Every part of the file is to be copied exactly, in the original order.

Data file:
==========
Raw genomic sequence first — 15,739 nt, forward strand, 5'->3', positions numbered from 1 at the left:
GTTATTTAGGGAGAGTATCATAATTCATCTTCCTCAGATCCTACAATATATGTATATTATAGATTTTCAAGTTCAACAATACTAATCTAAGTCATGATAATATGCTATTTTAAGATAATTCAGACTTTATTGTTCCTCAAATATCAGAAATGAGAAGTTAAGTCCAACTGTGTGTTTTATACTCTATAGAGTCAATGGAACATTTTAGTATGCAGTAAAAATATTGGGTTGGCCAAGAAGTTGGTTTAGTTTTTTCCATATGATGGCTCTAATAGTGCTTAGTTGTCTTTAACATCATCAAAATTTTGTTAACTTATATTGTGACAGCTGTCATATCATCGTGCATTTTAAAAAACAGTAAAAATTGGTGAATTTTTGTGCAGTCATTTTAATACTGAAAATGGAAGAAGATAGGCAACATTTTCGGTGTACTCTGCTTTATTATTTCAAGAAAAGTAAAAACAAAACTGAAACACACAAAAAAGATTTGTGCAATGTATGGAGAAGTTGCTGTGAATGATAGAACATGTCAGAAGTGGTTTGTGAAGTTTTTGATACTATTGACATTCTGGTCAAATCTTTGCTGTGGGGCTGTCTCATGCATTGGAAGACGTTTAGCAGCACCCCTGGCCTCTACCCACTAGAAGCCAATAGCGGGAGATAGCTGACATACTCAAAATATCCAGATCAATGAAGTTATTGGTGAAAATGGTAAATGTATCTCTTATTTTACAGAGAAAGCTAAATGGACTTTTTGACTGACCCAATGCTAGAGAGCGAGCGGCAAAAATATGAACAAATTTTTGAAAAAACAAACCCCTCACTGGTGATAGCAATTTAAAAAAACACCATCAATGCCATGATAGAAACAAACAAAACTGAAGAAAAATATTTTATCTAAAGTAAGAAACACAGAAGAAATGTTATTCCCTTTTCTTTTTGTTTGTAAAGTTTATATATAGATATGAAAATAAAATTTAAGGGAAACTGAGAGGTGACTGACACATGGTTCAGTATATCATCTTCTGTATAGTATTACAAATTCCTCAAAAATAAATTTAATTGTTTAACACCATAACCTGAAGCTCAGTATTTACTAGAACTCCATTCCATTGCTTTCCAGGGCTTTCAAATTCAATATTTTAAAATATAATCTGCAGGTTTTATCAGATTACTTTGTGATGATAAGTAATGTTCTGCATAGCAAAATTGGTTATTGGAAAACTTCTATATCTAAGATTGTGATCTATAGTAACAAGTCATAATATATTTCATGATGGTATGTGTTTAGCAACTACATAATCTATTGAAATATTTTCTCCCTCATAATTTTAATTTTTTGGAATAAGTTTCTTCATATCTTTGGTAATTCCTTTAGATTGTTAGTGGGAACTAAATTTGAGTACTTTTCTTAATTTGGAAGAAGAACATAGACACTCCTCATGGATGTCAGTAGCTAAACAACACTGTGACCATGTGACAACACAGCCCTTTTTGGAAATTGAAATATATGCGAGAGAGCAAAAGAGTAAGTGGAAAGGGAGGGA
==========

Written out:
Raw genomic sequence first — 15,739 nt, forward strand, 5'->3', positions numbered from 1 at the left:
GTTATTTAGGGAGAGTATCATAATTCATCTTCCTCAGATCCTACAATATATGTATATTATAGATTTTCAAGTTCAACAATACTAATCTAAGTCATGATAATATGCTATTTTAAGATAATTCAGACTTTATTGTTCCTCAAATATCAGAAATGAGAAGTTAAGTCCAACTGTGTGTTTTATACTCTATAGAGTCAATGGAACATTTTAGTATGCAGTAAAAATATTGGGTTGGCCAAGAAGTTGGTTTAGTTTTTTCCATATGATGGCTCTAATAGTGCTTAGTTGTCTTTAACATCATCAAAATTTTGTTAACTTATATTGTGACAGCTGTCATATCATCGTGCATTTTAAAAAACAGTAAAAATTGGTGAATTTTTGTGCAGTCATTTTAATACTGAAAATGGAAGAAGATAGGCAACATTTTCGGTGTACTCTGCTTTATTATTTCAAGAAAAGTAAAAACAAAACTGAAACACACAAAAAAGATTTGTGCAATGTATGGAGAAGTTGCTGTGAATGATAGAACATGTCAGAAGTGGTTTGTGAAGTTTTTGATACTATTGACATTCTGGTCAAATCTTTGCTGTGGGGCTGTCTCATGCATTGGAAGACGTTTAGCAGCACCCCTGGCCTCTACCCACTAGAAGCCAATAGCGGGAGATAGCTGACATACTCAAAATATCCAGATCAATGAAGTTATTGGTGAAAATGGTAAATGTATCTCTTATTTTACAGAGAAAGCTAAATGGACTTTTTGACTGACCCAATGCTAGAGAGCGAGCGGCAAAAATATGAACAAATTTTTGAAAAAACAAACCCCTCACTGGTGATAGCAATTTAAAAAAACACCATCAATGCCATGATAGAAACAAACAAAACTGAAGAAAAATATTTTATCTAAAGTAAGAAACACAGAAGAAATGTTATTCCCTTTTCTTTTTGTTTGTAAAGTTTATATATAGATATGAAAATAAAATTTAAGGGAAACTGAGAGGTGACTGACACATGGTTCAGTATATCATCTTCTGTATAGTATTACAAATTCCTCAAAAATAAATTTAATTGTTTAACACCATAACCTGAAGCTCAGTATTTACTAGAACTCCATTCCATTGCTTTCCAGGGCTTTCAAATTCAATATTTTAAAATATAATCTGCAGGTTTTATCAGATTACTTTGTGATGATAAGTAATGTTCTGCATAGCAAAATTGGTTATTGGAAAACTTCTATATCTAAGATTGTGATCTATAGTAACAAGTCATAATATATTTCATGATGGTATGTGTTTAGCAACTACATAATCTATTGAAATATTTTCTCCCTCATAATTTTAATTTTTTGGAATAAGTTTCTTCATATCTTTGGTAATTCCTTTAGATTGTTAGTGGGAACTAAATTTGAGTACTTTTCTTAATTTGGAAGAAGAACATAGACACTCCTCATGGATGTCAGTAGCTAAACAACACTGTGACCATGTGACAACACAGCCCTTTTTGGAAATTGAAATATATGCGAGAGAGCAAAAGAGTAAGTGGAAAGGGAGGGA